he advances made in medical and biological sciences within our lifetime are staggering. It seems strange to think that the project to sequence the human genome took over a decade to complete back in 2001, yet similar sequencing technology is now portable and is used daily in the field.
Each advance in research has opened up new avenues of exploration and with each new stride whole new research disciplines have emerged. Sadly, in modern science it is impossible to be an expert in more than a few things, despite the fact that most scientists will have chosen their careers early on because of a fascination with all things to do with science, and a desire to keep learning and making new discoveries themselves.
Yet we are increasingly finding, in areas such as our response to pandemics or cancer treatments, it is vitally important that these related avenues of research should remain in contact with one another. The discovery of a new technique in one area could be just as useful to another, and research into complex medical issues is increasingly becoming multi-disciplinary.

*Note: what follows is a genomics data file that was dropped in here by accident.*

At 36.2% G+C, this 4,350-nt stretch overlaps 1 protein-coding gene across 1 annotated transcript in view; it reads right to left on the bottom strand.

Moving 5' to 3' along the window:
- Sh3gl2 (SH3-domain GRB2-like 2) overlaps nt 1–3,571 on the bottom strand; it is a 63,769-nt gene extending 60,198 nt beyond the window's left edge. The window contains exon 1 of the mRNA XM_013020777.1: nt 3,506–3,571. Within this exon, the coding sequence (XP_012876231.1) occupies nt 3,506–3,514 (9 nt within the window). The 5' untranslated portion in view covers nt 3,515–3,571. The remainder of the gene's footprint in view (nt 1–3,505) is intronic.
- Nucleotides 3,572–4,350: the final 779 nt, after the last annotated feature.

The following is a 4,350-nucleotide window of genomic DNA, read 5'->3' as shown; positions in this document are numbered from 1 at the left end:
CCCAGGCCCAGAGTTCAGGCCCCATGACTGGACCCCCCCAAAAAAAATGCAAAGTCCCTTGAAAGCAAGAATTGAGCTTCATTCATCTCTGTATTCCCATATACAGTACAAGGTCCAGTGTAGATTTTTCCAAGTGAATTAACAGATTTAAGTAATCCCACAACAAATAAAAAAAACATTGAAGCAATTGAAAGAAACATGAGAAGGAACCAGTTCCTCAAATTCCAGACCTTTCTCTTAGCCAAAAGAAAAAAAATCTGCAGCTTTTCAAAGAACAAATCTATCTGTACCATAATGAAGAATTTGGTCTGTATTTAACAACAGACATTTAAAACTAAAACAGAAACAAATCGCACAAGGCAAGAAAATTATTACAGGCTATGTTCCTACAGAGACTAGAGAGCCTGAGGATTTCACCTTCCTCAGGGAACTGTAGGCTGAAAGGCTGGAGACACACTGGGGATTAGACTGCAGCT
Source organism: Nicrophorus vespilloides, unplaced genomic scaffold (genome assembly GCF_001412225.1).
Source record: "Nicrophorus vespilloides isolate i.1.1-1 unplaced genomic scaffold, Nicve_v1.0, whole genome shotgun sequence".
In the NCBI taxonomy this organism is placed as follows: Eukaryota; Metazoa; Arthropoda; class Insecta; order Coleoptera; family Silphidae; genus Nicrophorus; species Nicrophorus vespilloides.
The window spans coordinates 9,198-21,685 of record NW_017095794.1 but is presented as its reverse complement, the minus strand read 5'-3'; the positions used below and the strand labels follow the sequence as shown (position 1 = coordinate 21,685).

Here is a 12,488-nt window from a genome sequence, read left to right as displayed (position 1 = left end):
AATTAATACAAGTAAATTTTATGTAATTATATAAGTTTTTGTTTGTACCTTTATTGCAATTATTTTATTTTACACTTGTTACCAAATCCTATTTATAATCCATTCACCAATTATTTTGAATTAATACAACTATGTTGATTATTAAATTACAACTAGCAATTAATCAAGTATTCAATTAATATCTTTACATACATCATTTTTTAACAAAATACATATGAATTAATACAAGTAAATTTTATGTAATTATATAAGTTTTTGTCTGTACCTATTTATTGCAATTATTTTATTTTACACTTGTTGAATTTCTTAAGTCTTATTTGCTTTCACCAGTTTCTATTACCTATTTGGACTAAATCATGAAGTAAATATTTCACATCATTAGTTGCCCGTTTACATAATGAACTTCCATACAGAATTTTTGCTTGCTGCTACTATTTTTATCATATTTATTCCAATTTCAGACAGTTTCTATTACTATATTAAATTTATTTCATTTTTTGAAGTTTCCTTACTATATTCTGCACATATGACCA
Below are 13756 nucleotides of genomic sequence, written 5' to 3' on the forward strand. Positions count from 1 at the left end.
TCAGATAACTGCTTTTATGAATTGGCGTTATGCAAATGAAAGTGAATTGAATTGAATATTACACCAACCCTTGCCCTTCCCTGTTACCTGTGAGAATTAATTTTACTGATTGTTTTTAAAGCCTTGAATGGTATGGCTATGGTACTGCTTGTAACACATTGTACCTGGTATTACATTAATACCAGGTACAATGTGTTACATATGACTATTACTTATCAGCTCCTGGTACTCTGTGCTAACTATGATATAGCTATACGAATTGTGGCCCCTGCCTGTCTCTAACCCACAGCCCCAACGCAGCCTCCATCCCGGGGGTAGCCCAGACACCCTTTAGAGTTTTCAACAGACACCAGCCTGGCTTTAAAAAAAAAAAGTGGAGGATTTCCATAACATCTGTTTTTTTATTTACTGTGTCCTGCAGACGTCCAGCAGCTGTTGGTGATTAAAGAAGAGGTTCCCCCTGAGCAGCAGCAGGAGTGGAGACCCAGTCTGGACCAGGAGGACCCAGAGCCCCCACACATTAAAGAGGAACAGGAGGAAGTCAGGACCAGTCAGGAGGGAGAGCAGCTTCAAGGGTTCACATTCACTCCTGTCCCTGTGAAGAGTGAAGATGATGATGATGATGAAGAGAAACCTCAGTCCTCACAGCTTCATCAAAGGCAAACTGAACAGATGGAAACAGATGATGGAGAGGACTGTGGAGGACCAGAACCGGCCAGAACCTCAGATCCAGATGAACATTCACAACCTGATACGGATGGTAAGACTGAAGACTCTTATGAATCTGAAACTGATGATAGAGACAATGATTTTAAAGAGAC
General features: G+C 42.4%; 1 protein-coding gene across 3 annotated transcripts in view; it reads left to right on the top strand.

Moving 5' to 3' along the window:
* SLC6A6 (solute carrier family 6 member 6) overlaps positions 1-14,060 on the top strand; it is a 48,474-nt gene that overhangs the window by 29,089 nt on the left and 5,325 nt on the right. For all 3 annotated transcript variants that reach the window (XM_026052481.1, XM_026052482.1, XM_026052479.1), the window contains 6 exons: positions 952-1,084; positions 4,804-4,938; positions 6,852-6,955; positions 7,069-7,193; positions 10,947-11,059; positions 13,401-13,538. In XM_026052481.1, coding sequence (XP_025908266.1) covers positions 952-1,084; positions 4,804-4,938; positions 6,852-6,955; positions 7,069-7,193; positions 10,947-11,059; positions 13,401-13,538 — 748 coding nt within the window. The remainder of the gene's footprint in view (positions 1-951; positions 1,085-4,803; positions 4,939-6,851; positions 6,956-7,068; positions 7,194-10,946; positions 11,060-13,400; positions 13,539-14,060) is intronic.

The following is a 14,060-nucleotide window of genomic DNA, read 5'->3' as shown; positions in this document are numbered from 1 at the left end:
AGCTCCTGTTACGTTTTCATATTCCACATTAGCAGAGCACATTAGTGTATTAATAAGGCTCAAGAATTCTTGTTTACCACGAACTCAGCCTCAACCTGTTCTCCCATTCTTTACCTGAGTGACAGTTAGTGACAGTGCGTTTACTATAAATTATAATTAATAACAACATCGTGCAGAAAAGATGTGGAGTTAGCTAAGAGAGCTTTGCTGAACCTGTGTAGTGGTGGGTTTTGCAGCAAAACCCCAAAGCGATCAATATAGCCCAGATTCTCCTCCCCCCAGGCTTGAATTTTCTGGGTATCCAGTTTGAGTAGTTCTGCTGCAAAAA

Some years ago we began to plan a way of creating a new type of working environment for researchers, which could encourage scientists to mingle more with people from outside their own niche discipline. The logic is simple – scientists are passionate about their work and love talking about it. But the problem with many labs is that most researchers find themselves surrounded only by others from their own field and much of what is going on elsewhere is behind closed doors.
This was the idea behind the Institute of Developmental and Regenerative Medicine (IDRM) – to bring the related disciplines of cardiovascular science, immunology and neuroscience together under one roof, and to design it in a way that increases the chances of these groups mixing socially and professionally, promoting conversations to stimulate new ideas and collaborations between students, post-docs and PIs.